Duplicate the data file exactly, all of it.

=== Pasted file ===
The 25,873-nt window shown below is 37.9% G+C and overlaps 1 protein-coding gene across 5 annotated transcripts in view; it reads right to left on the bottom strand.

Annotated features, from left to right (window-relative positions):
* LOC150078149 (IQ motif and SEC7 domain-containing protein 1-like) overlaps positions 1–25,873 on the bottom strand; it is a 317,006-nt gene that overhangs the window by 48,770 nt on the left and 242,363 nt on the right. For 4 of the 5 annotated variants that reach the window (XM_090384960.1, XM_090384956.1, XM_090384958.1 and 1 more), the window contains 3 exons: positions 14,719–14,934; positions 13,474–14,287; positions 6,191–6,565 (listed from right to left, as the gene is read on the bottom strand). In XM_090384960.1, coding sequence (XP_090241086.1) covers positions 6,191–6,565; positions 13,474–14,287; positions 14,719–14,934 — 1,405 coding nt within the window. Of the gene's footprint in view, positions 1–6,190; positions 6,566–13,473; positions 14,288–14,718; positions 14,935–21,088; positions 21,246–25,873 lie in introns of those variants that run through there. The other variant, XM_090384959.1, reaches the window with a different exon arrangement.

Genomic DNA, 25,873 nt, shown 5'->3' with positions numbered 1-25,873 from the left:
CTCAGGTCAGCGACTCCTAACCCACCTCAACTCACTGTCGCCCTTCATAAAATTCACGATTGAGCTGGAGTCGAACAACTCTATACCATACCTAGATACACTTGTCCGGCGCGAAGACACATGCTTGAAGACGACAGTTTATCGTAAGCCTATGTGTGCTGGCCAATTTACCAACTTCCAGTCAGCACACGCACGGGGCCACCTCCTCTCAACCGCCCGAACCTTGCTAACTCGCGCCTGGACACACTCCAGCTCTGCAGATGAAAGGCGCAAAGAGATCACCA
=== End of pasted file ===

The 25,873-nt window shown below is 37.9% G+C and overlaps 1 protein-coding gene across 5 annotated transcripts in view; it reads right to left on the bottom strand.

Annotated features, from left to right (window-relative positions):
* LOC150078149 (IQ motif and SEC7 domain-containing protein 1-like) overlaps positions 1–25,873 on the bottom strand; it is a 317,006-nt gene that overhangs the window by 48,770 nt on the left and 242,363 nt on the right. For 4 of the 5 annotated variants that reach the window (XM_090384960.1, XM_090384956.1, XM_090384958.1 and 1 more), the window contains 3 exons: positions 14,719–14,934; positions 13,474–14,287; positions 6,191–6,565 (listed from right to left, as the gene is read on the bottom strand). In XM_090384960.1, coding sequence (XP_090241086.1) covers positions 6,191–6,565; positions 13,474–14,287; positions 14,719–14,934 — 1,405 coding nt within the window. Of the gene's footprint in view, positions 1–6,190; positions 6,566–13,473; positions 14,288–14,718; positions 14,935–21,088; positions 21,246–25,873 lie in introns of those variants that run through there. The other variant, XM_090384959.1, reaches the window with a different exon arrangement.

Genomic DNA, 25,873 nt, shown 5'->3' with positions numbered 1-25,873 from the left:
CTCAGGTCAGCGACTCCTAACCCACCTCAACTCACTGTCGCCCTTCATAAAATTCACGATTGAGCTGGAGTCGAACAACTCTATACCATACCTAGATACACTTGTCCGGCGCGAAGACACATGCTTGAAGACGACAGTTTATCGTAAGCCTATGTGTGCTGGCCAATTTACCAACTTCCAGTCAGCACACGCACGGGGCCACCTCCTCTCAACCGCCCGAACCTTGCTAACTCGCGCCTGGACACACTCCAGCTCTGCAGATGAAAGGCGCAAAGAGATCACCA